The BBSI returns will be replaced with a domestic scheme aligned with the information reported under CRS. While some financial institutions will have processes in place, for many fintech and crypto-exchanges this will represent a significant change in the level of reporting required and a potentially significant cost.   

Private Intermittent Securities and Capital Exchange System (PISCES)

A consultation has been announced to establish a new PISCES platform, allowing private companies to access capital markets and sell existing securities from an earlier stage of their growth. The planned regulatory framework will allow existing shares to be sold monthly/quarterly for unlisted companies. This will be welcome for those in the fast-growing Fintech sector looking to raise funding. 


The Government has announced a new ‘UK ISA’. This provides a tax-free savings vehicle that allows investors to invest in UK businesses. The government has launched a consultation to invite views on the design and implementation of the rules which will run until 6 June 2024.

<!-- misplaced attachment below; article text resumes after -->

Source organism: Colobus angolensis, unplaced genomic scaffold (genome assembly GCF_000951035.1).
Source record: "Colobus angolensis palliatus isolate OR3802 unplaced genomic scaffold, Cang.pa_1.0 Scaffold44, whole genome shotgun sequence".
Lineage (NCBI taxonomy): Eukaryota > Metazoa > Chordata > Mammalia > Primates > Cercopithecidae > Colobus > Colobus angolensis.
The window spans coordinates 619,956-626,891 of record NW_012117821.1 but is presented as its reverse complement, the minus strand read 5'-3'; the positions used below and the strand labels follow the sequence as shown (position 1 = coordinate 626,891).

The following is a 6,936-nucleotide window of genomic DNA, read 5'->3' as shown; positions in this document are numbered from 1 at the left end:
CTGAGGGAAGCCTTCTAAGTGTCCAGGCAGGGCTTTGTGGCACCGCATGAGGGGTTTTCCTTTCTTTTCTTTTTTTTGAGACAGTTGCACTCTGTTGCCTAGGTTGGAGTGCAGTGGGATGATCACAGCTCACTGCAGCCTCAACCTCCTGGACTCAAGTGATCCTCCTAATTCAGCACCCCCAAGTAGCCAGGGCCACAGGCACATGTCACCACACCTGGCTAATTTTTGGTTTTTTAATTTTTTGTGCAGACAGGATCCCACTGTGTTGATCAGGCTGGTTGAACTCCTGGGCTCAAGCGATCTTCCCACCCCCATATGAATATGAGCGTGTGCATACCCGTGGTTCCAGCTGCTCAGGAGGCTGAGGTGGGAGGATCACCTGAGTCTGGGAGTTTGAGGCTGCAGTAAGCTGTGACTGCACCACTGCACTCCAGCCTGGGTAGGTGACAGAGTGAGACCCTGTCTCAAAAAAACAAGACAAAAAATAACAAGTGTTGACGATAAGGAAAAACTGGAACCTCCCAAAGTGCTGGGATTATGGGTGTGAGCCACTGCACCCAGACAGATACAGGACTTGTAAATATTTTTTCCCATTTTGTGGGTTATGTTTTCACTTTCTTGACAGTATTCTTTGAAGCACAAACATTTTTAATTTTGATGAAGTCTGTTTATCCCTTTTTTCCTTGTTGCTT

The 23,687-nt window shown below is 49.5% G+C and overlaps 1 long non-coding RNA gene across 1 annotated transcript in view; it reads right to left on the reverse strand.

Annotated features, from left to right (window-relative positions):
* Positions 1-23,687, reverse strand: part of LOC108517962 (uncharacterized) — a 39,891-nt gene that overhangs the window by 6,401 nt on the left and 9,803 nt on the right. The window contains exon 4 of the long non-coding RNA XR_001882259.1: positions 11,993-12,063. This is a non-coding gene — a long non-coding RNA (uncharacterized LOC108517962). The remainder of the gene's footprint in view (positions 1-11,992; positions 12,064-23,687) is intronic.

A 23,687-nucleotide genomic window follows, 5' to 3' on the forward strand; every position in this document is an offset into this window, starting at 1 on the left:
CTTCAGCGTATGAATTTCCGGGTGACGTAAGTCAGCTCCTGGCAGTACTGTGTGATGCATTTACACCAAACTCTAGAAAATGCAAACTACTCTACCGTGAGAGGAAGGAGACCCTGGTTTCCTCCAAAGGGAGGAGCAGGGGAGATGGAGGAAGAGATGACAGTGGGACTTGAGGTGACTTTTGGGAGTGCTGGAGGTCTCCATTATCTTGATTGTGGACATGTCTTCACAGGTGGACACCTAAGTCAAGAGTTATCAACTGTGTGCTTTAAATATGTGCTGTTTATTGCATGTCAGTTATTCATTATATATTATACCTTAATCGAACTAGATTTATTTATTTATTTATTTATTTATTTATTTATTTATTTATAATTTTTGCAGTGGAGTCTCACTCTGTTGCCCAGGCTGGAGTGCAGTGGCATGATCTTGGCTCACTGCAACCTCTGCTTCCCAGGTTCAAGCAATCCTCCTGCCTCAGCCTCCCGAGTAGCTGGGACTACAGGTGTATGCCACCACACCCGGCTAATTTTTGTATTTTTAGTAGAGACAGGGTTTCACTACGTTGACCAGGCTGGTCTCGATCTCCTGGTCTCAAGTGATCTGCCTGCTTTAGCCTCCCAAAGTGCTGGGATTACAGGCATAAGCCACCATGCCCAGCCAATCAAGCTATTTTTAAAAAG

Pension Funds

The Government continues to announce reforms to pension fund rules to help boost investment in British businesses and consolidate the pensions market. This would include a potential requirement to publicly disclose levels of investment in UK businesses and prevent schemes performing poorly for savers to take on new business. The plans are subject to a consultation by the FCA.

Reserved Investor Fund

Seeking to further promote the UK as a preferred investment holding jurisdiction, the Reserved Investor Fund (RIF), an unauthorised contractual scheme offering a low cost, flexible alternative to existing authorised contractual schemes will be introduced. Detailed rules will be set out in regulations in due course. 

If you would like to discuss the Budget announcement in more detail, please email Michael Whiteside and one of our Financial Services experts will get in touch shortly.